Celebrity

Madonna requests that the complaint about the late start times of her concerts be dismissed

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Aarya

Due to the late start timings of her concerts, Madonna‘s attorneys have requested that the court drop the action against her.

Michael Fellows and Jonathan Hadden, two fans who purchased tickets for Madonna’s “Celebration” tour on December 13 at the Barclays Center, sued the singer in January for starting the show more than two hours after the scheduled 8:30 PM start time.

She was charged in the case with “false advertising, negligent representation, and unfair and deceptive trade practices,” in addition to breaking agreements with ticket purchasers.

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“Plaintiffs speculate that ticketholders who left the venue after 1am might have had trouble getting a ride home or might have needed to wake up early the next day for work,” Madonna’s counsel wrote in the updated filing. That harm cannot be recognized.

According to the motion, Jonathan Hadden, one of the plaintiffs, “raved” about the show on social media, calling it “incredible as always!”

Representatives for Madonna and Live Nation released a statement together in response to the initial lawsuit, pledging to “defend this case vigorously.” The parties said that a technical glitch occurred during the soundcheck for the December 13 date was the reason for the delay, according to Billboard.

“With the exception of a technical issue during soundcheck on December 13th, the shows opened in North America at Barclays in Brooklyn as planned,” the statement said. “At the time, press accounts amply recorded the delay caused by this. We plan to firmly defend this case. check Who Is Madonna Dating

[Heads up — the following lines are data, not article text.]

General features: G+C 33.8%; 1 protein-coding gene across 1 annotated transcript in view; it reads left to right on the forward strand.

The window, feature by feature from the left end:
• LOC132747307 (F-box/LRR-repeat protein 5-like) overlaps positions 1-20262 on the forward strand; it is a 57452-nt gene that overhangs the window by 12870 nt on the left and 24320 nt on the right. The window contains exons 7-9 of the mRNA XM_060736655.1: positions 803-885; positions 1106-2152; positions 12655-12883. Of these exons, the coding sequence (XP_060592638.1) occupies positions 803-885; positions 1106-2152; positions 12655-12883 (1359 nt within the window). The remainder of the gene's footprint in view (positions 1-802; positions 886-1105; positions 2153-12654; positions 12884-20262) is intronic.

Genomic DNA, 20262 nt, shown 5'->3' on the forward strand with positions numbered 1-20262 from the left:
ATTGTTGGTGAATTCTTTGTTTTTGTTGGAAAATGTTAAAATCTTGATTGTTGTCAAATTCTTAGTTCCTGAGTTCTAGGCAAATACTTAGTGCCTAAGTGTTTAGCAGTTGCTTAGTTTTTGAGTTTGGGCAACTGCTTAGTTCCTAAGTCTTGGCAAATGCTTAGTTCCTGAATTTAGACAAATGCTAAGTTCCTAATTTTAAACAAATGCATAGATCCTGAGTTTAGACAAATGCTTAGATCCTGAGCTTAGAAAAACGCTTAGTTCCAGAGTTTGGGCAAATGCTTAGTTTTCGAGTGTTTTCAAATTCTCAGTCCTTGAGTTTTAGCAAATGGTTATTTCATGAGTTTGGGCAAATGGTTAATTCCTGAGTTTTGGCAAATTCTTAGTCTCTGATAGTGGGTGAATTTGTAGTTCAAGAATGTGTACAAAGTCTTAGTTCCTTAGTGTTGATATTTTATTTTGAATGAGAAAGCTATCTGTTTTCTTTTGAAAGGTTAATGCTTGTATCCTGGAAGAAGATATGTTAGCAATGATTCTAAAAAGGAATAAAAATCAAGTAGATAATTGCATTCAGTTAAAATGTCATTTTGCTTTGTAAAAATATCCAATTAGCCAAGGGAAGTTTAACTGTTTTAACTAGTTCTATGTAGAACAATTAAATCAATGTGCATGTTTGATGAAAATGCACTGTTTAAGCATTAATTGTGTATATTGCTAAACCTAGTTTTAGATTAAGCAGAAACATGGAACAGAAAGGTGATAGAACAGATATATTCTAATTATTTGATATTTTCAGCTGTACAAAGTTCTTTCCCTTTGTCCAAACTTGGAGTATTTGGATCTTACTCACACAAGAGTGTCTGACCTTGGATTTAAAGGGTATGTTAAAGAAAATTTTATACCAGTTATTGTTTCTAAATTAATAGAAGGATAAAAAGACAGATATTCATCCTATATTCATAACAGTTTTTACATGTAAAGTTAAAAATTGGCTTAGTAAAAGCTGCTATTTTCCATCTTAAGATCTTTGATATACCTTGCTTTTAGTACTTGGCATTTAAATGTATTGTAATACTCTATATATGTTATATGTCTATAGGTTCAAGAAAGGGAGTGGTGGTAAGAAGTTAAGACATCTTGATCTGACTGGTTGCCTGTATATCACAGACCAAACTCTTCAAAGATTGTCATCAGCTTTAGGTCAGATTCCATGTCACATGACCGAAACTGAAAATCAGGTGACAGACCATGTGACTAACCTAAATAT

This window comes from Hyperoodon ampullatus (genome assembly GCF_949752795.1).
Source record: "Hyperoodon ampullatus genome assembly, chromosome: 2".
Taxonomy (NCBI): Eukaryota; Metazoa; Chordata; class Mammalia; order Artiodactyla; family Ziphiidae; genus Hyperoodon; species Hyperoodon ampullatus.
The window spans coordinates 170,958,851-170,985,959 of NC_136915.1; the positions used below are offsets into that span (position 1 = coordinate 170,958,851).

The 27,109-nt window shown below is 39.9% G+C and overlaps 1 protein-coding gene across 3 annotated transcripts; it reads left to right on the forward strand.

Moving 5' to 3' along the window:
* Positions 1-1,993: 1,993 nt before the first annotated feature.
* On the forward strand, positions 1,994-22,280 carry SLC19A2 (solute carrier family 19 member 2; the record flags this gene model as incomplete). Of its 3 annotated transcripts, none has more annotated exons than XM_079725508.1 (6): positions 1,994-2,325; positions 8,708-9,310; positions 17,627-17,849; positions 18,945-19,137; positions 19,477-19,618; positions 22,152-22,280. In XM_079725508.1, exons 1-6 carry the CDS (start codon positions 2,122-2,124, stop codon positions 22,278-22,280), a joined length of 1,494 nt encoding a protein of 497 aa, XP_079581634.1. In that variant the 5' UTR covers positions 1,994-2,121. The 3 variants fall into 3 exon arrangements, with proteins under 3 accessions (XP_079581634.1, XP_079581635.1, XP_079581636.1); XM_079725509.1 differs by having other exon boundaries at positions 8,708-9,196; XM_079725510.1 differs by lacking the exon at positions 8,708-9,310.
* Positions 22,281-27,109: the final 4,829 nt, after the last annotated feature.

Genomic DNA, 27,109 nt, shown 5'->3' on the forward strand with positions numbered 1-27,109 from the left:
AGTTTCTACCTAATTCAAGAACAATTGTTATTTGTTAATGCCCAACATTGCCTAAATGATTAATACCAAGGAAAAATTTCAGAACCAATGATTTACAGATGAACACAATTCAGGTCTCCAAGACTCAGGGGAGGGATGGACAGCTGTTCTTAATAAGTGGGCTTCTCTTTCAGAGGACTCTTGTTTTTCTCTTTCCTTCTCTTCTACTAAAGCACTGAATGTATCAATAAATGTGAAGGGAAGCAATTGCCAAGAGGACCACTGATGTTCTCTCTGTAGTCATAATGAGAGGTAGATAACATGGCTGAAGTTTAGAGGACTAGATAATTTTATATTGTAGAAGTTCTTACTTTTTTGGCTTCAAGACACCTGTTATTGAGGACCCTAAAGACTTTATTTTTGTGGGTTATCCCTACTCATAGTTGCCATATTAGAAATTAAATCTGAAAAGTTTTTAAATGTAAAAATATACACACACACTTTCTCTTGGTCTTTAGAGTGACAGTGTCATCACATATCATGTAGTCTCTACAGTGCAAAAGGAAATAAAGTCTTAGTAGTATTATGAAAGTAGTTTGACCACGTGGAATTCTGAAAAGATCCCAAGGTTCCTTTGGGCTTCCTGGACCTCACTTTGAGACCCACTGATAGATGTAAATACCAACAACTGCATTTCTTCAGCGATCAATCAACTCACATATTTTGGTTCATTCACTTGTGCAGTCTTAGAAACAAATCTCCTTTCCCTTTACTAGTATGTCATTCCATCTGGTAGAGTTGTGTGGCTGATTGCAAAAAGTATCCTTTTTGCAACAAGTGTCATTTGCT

Additionally, the statement said that the recent European leg of the tour had “received rave reviews.” However, The Guardian pointed out that a number of Madonna’s performances at London’s O2 Arena were “delayed or cut short” because of technical issues.

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The attorneys representing Fellows and Hadden argued in the initial complaint that Hadden’s tardiness caused legal harm to individuals who “had to get up early to go to work and/or take care of their family responsibilities the next day,” since the 8:30 PM start time listed on the tickets for the December 13, 14, and 16 concerts was “material to Plaintiffs’ agreement to purchase.”

The complaint also said that following the show, attendees faced “limited public transportation, limited ride-sharing, and/or increased public and private transportation costs,” with some even being left “stranded in the middle of the night.” The concerts ended at 1 AM.

The attorneys for Fellows and Hadden further cited General Business Law 149 of New York State to support their allegations that Madonna’s late start hours were illegal. In addition to failing to “provide notice to Plaintiffs and all Class Members that the concert would not start at 8:30PM” or give them “the option of receiving a refund,” they argued that the concert’s misrepresented start time constituted a legal violation.

Meanwhile, Madonna has revealed the specifics of her largest-ever performance, a free event scheduled for May 4 at Rio de Janeiro’s Copacabana Beach. Madge will perform for the first time in Brazil since 2012.